Monday, August 24, 2015

Daily Sketch

Lexie's summer swim at Bon Echo provicial park



The three amigos
My art journal page

Friday, August 21, 2015

Ancient Landscapes: Stromatolite Studies

I spent two days on the Ottawa river this week to paint. The weather was rough on Day One (windy, threatening to rain) and I had to leave after two hours. On Day Two the weather was quite pleasant and I managed to get in four hours of painting and sketching.

Even when I don't have a completed painting to show, there is always lots of enjoyment and learning that goes on and I am confident that I will put these two quick acrylic studies to good use at some point in the future.

Day One


On Day One I set up facing the Champlain bridge that connects Ottawa to Gatineau in order to paint the stromatolites that are visible in August when water levels are low.

My easel

Stromatolites

The Ottawa stromatolite remnants are over 450 million years old! If you believe, like I do, that landscape is a wild and living thing, these rocks carry in them quite a story!

Landscape as a Wild and Living Thing


Transcript: John O'Donohue: The Inner Landscape of Beauty


Thumbnail sketch: the "Why?"


Watercolour sketch to test out value design
Values: Light foreground and light tree, dark midground
and medium background

Photograph of location
I realized, after I had set up, that I had forgotten some essential painting supplies when I hurried out the door. Important things like a palette and my titanium white. I managed to make a palette out of a tin I had in my sketch bag but there was nothing I could do about forgetting Titanium white!

So I decided to paint Fauve style for this quick study. I think the fauve study composition is interesting with the values reversed?

Day 1: Two hour study: Stromatolites Fauve style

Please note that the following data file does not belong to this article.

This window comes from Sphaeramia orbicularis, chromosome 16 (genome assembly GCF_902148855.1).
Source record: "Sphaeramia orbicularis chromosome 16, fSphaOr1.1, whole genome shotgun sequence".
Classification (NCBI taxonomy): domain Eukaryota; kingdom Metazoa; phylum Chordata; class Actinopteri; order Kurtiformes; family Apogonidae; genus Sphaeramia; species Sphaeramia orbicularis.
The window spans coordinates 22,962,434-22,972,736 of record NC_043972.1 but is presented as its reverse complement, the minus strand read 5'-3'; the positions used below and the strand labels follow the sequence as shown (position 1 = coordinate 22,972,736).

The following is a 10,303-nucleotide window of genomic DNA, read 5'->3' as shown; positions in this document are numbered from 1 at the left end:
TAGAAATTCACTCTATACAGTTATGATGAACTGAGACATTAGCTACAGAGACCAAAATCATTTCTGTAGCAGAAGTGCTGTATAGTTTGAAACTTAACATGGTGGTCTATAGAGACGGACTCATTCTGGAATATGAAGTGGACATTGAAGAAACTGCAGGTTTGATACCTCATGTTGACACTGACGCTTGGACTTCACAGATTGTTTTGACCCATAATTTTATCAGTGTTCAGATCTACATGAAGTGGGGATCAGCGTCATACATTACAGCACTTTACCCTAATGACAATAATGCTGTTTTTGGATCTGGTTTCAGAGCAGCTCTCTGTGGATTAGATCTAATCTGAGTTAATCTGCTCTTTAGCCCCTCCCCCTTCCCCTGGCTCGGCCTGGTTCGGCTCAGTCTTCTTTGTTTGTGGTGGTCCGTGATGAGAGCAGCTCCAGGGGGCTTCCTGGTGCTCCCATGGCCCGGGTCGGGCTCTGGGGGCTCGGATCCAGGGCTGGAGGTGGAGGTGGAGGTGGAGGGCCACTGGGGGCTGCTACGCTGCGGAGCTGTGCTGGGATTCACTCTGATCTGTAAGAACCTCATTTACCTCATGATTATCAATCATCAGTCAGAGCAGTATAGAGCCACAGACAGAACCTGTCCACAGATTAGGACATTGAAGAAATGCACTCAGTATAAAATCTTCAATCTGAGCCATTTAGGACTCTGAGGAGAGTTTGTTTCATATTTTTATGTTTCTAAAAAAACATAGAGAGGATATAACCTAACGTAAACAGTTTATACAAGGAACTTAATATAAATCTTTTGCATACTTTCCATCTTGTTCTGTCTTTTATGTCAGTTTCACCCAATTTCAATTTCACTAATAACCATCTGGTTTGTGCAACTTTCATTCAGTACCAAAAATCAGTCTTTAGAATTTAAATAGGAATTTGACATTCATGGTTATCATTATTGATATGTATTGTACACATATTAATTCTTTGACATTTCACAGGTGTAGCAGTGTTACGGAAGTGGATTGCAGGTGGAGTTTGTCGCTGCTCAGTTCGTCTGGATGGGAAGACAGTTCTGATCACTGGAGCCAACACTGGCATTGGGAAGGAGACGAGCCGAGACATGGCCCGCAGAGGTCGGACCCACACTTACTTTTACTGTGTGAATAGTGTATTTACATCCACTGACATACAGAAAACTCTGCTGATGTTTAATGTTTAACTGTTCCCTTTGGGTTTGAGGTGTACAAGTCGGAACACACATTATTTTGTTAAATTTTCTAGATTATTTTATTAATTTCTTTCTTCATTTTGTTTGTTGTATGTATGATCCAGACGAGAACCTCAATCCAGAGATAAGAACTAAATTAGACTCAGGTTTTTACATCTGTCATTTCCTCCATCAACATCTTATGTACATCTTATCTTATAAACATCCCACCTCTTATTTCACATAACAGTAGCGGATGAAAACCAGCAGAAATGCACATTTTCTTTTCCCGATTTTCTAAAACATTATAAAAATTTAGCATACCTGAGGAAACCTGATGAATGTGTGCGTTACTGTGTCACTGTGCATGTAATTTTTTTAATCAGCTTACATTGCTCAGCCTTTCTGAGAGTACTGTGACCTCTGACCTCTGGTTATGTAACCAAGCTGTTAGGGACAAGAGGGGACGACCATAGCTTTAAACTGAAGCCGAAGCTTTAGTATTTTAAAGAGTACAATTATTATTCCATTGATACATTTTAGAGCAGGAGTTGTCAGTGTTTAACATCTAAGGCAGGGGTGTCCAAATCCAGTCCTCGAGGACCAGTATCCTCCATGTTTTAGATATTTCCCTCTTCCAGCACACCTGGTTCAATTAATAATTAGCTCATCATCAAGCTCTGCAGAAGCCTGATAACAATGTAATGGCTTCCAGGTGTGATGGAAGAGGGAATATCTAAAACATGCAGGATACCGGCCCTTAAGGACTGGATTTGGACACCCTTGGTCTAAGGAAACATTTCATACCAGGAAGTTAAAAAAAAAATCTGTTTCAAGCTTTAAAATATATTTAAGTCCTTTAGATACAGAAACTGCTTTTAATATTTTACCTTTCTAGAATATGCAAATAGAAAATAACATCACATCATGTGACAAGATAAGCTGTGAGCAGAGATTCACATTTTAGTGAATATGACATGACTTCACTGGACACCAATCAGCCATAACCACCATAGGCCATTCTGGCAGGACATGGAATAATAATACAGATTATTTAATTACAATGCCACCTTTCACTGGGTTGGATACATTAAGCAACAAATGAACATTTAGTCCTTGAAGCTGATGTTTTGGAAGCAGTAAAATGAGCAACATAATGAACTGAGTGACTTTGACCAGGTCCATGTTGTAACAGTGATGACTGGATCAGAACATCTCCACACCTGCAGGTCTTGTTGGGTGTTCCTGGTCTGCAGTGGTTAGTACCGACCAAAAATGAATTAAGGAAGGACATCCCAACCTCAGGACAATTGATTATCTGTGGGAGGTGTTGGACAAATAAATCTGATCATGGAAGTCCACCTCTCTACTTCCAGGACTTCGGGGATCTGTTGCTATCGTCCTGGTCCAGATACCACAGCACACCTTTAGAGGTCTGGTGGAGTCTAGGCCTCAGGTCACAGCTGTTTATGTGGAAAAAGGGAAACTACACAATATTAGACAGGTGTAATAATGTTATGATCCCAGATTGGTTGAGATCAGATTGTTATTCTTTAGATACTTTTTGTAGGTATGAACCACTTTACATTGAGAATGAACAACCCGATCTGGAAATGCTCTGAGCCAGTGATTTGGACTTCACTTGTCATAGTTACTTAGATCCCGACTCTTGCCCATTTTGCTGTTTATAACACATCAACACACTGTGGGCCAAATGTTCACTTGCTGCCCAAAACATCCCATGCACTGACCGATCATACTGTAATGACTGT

(values reversed)
Shetch from previous blog post
Value Does All The Work and Colour Gets All The Glory

Day Two


On Day Two I approached the scene from a different angle and here is what I painted:

Day 2: Two hour study

In some ways, the parched and pale look of the stromalite foreground (and the tree) really demonstrates the fact that stromalites are the oldest living things on earth. I felt I needed to paint them in colours that reflected their age and refelected the ancient conversation they have held with the Ottawa river over time.

I only had four hours to paint and sketch and I took many breaks to chat with the wonderful visitors that wondered off the shore on Day Two. The visitors were:
  • a father and son catching minnows 
  • two men who had apparently read an article about the Ottawa stromatolites and decided to make the trip
  • a group of university students who came with maps that they had printed online (links below)


Group of students on trip to see stromatolites.
There was even a pair of ducks that swam over for a little visit. What a wonderful two days it was!
My duck friends

Stromatolite Links


Carleton University

Wednesday, August 19, 2015

Alley Project Week 9


For Week 9 of the Alley Project the location was in behind Barrymore's and included the alleyways that run from Gilmour to Somerset St West.

I chose the space above for my first sketch. It had just finished raining and the pavement was still damp.


First graphite wash sketch


These alleyways were familiar to me. I have walked them many times and I previously sketched one of the facades (below) and blogged about experimenting with printmaking using styrofoam relief methods.